a) Structure of a defect in hexagonal Boron Nitride. b) Schematic of the experiment, where a metallic AFM tip is placed above a single defect emitter and a bias voltage is applied. C) Measured Stark-shift of the narrow fluorescence line.
Based on their results the researchers suggest building a room-temperature single photon source, which can be tuned electrically in or out of a resonance of a plasmonic resonator. “Such a source would be highly desirable as a reliable non-classical light source for applications in quantum-enhanced sensing and metrology or in quantum key distribution.” says Prof. Oliver Benson, who is researcher in IRIS Adlershof and leads the Humboldt-team.
Very large and Reversible Stark-Shift Tuning of Single Emitters in Layered Hexagonal Boron Nitride N. Nikolay, N. Mendelson, N. Sadzak, F. Böhm, T. T. Tran, B. Sontheimer, I. Aharonovich, and O. Benson Phys. Rev. Applied 11 (2019) 041001
Enlightening full-color displays
Researchers from the University of Strasbourg & CNRS (France), in collaboration with University College London (United Kingdom), and Humboldt University Berlin (Germany), have shown that a subtle combination of light-emitting semiconducting polymers and small photoswitchable molecules can be used to fabricate light-emitting organic transistors operating under optical remote control, paving the way to the next generation of multifunctional optoelectronic devices. These achievements have now been published in Nature Nanotechnology. Organic light-emitting transistors are widely recognized as key components in numerous optoelectronic applications. However, the integration of multiple functionalities into a single electronic device remains a grand challenge in this technological sector. Moreover, the next generation of displays requires to encode high-density visual information into single and ultra-small pixels. Now a team of researchers from Strasbourg, London, and Berlin has taken a big step forward by creating the first organic light-emitting transistor that can be remote-controlled by light itself. They have been blending a custom-designed molecule as a miniaturized optical switch with a light-emitting semiconducting polymer. Upon illumination with ultraviolet and visible light, the molecular switch reversibly changes its electronic properties. As a consequence, the electrical and optical response of the device can be modulated simultaneously by light, which serves as an optical remote control. However, having a device capable of producing only one color is not sufficient for daily-life applications, such as full-color displays. By choosing appropriate photoswitchable molecules and blending them with suitable light-emitting polymers, the researchers have demonstrated that this new type of organic light-emitting transistors can shine in the range of the three primary colors (red, green, and blue), thereby covering the entire visible spectrum. The disruptive potential of such approach was demonstrated by writing and erasing spatially defined emitting patterns (a letter for example) within a single device with a beam of laser light, allowing a non-invasive and mask-free process, with a response time on the microsecond scale and a spatial resolution of a few micrometers, thus outperforming the best “retina” displays. Clearly, these findings represent a major breakthrough that offers multiple perspectives for smart displays, active optical memories, and light-controlled logic circuits.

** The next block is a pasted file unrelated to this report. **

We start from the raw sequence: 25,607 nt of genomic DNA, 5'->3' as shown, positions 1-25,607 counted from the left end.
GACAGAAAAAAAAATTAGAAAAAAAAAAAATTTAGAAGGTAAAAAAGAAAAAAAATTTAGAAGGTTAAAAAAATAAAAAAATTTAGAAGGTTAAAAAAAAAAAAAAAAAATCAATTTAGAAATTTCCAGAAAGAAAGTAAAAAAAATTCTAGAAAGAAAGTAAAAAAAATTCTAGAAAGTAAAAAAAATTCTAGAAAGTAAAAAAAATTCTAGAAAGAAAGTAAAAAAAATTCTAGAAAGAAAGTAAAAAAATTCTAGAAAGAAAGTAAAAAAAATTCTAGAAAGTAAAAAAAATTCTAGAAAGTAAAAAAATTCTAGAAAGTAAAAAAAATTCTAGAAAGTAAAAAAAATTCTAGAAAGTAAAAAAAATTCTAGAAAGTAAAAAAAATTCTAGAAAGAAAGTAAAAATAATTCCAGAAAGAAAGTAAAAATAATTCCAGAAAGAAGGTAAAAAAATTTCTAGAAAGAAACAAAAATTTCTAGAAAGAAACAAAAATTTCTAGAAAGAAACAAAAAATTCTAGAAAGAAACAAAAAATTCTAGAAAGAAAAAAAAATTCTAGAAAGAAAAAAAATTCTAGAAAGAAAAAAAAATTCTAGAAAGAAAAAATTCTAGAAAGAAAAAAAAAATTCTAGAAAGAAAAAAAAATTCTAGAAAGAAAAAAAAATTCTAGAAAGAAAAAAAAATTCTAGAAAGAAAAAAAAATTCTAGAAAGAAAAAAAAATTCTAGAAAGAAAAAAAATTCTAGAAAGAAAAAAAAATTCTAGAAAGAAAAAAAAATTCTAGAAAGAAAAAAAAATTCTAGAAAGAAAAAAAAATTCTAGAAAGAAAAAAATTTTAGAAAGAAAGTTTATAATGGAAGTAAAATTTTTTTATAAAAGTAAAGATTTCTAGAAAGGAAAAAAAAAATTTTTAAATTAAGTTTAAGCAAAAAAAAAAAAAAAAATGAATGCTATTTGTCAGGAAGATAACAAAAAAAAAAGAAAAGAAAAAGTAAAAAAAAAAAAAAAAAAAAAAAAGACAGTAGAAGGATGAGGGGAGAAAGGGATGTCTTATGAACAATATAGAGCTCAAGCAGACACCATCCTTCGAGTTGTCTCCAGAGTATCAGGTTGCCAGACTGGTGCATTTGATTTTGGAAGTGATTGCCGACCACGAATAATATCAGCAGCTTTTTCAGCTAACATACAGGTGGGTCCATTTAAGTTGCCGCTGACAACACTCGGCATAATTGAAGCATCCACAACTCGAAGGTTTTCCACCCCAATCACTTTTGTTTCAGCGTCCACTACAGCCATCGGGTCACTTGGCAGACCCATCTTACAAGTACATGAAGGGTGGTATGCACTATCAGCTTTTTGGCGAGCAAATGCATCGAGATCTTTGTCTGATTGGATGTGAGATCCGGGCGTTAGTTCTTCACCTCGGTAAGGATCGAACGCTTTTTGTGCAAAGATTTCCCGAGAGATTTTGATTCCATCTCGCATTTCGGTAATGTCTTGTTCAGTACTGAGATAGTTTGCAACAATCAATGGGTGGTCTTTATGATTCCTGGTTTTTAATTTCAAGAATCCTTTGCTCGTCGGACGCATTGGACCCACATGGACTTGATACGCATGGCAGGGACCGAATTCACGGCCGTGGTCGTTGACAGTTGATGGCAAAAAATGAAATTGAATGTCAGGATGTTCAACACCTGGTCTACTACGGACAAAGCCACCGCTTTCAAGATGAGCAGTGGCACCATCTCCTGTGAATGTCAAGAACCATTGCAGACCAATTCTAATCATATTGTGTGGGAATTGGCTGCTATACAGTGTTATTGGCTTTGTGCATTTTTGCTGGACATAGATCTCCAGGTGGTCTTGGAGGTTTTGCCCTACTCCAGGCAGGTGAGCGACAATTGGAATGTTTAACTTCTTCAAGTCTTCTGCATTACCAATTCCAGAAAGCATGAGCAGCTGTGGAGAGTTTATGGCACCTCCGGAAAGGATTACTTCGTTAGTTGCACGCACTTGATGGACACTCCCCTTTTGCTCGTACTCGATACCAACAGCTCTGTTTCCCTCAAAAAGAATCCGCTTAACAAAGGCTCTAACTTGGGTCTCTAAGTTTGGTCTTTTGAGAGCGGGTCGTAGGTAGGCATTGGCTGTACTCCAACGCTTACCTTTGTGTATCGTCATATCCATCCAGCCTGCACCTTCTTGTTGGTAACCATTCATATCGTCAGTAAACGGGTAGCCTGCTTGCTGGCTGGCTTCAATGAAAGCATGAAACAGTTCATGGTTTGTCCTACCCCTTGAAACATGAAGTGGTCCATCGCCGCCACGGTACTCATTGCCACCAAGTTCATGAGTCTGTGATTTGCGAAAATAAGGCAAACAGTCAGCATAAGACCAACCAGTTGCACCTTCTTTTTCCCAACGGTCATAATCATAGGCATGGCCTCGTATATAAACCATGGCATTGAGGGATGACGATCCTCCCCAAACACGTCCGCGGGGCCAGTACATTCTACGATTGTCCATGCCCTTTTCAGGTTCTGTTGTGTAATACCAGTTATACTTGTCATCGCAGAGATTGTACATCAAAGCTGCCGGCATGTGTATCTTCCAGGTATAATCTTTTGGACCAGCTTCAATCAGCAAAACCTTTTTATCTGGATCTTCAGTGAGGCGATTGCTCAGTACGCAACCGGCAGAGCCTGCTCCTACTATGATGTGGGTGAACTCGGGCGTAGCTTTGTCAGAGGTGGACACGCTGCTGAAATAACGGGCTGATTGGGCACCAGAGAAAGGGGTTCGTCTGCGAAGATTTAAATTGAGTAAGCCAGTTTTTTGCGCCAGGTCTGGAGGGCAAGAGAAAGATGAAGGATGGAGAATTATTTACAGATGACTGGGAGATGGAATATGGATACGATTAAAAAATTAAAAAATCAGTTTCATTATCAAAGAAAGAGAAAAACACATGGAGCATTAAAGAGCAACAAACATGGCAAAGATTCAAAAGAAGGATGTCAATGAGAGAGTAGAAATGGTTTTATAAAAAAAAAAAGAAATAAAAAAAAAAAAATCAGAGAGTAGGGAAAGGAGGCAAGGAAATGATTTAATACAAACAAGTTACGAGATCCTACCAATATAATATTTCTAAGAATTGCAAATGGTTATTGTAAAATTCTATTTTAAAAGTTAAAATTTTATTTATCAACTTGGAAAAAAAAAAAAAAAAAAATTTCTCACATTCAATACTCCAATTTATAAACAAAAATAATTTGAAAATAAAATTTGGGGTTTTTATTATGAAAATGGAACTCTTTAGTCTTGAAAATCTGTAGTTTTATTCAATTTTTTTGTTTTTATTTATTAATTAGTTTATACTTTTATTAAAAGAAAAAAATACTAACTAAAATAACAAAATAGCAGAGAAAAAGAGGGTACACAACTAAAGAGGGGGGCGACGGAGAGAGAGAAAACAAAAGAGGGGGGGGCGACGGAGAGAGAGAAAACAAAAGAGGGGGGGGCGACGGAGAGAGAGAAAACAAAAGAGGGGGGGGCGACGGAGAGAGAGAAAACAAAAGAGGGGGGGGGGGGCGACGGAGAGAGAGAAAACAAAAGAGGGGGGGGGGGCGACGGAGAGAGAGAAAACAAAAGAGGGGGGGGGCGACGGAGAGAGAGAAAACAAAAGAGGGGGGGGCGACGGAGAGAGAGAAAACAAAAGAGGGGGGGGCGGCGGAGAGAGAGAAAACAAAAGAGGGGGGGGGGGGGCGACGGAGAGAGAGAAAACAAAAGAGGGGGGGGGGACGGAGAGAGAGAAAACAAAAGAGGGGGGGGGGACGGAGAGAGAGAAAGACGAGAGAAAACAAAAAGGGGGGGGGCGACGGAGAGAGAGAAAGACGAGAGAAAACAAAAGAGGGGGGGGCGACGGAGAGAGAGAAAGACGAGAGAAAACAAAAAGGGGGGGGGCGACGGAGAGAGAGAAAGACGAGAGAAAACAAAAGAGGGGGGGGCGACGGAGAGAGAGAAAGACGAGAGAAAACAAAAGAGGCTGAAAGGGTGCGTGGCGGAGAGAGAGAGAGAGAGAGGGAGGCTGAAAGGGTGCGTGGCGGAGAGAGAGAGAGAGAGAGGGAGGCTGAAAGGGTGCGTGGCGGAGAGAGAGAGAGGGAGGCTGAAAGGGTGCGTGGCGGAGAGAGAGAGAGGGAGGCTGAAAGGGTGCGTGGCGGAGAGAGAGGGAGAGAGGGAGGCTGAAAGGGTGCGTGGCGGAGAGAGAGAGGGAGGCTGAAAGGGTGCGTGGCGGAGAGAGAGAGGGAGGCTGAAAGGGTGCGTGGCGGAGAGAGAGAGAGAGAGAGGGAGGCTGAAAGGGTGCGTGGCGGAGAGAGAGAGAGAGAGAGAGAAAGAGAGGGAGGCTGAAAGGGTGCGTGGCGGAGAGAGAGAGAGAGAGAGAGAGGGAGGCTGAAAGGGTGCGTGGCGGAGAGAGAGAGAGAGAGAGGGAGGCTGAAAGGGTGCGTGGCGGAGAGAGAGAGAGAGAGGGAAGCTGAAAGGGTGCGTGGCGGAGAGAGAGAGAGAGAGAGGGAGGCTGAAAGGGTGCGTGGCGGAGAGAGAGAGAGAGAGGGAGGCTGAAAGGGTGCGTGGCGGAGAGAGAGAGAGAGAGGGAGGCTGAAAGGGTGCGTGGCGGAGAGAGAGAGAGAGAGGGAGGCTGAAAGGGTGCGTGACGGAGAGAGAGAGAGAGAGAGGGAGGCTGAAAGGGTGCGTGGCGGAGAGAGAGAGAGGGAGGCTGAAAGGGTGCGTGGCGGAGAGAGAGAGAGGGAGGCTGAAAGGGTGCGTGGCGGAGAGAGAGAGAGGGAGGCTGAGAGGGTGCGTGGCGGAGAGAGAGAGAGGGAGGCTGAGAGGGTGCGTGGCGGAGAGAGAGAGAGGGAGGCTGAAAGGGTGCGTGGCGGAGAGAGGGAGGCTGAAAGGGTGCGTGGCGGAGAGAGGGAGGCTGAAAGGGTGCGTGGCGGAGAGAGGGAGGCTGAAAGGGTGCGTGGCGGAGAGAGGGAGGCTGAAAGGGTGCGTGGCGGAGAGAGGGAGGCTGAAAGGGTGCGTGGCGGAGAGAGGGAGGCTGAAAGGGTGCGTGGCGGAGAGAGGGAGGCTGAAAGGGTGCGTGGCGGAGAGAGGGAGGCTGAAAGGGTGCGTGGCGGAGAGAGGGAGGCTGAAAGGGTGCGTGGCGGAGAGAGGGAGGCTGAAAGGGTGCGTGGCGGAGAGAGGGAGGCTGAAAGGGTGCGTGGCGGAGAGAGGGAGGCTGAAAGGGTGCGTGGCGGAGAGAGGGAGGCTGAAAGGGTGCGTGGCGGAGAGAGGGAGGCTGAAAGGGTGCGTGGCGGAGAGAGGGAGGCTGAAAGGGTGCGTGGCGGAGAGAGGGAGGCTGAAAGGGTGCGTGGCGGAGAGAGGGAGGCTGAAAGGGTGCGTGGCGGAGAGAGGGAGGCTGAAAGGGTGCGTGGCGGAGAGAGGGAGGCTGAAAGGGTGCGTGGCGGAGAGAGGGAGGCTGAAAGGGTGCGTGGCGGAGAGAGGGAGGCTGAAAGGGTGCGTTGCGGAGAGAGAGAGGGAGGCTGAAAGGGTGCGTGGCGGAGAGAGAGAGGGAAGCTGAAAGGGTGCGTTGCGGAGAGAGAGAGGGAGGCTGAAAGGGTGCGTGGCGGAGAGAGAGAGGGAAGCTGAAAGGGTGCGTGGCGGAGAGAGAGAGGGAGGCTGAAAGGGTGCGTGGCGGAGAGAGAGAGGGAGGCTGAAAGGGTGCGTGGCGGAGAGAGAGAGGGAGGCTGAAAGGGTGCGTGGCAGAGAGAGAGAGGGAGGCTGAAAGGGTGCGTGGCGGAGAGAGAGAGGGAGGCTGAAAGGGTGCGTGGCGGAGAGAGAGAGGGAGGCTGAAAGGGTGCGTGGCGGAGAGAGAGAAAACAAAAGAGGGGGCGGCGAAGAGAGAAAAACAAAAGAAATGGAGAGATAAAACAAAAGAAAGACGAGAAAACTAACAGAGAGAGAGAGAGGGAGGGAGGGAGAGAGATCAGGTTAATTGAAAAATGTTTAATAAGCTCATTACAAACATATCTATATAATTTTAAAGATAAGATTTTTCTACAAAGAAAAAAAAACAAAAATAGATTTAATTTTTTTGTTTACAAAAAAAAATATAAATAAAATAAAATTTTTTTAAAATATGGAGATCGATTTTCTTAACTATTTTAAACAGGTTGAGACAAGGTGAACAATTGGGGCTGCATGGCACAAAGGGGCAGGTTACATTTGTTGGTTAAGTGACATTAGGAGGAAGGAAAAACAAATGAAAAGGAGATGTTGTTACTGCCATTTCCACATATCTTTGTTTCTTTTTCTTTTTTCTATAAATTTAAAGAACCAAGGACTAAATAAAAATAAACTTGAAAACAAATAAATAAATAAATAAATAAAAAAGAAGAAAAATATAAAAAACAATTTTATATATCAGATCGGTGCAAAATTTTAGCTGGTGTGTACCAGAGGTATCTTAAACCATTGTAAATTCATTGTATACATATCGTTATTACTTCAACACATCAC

Optically switchable organic light-emitting transistors
L. Hou, X. Zhang, G.F. Cotella, G. Carnicella, M. Herder, B.M. Schmidt, M. Pätzel, S. Hecht, F. Cacialli, and P. Samorì Nature Nanotechnology 14 (2019) 347
Ab initio modeling of novel photocathode materials for high brightness electron beams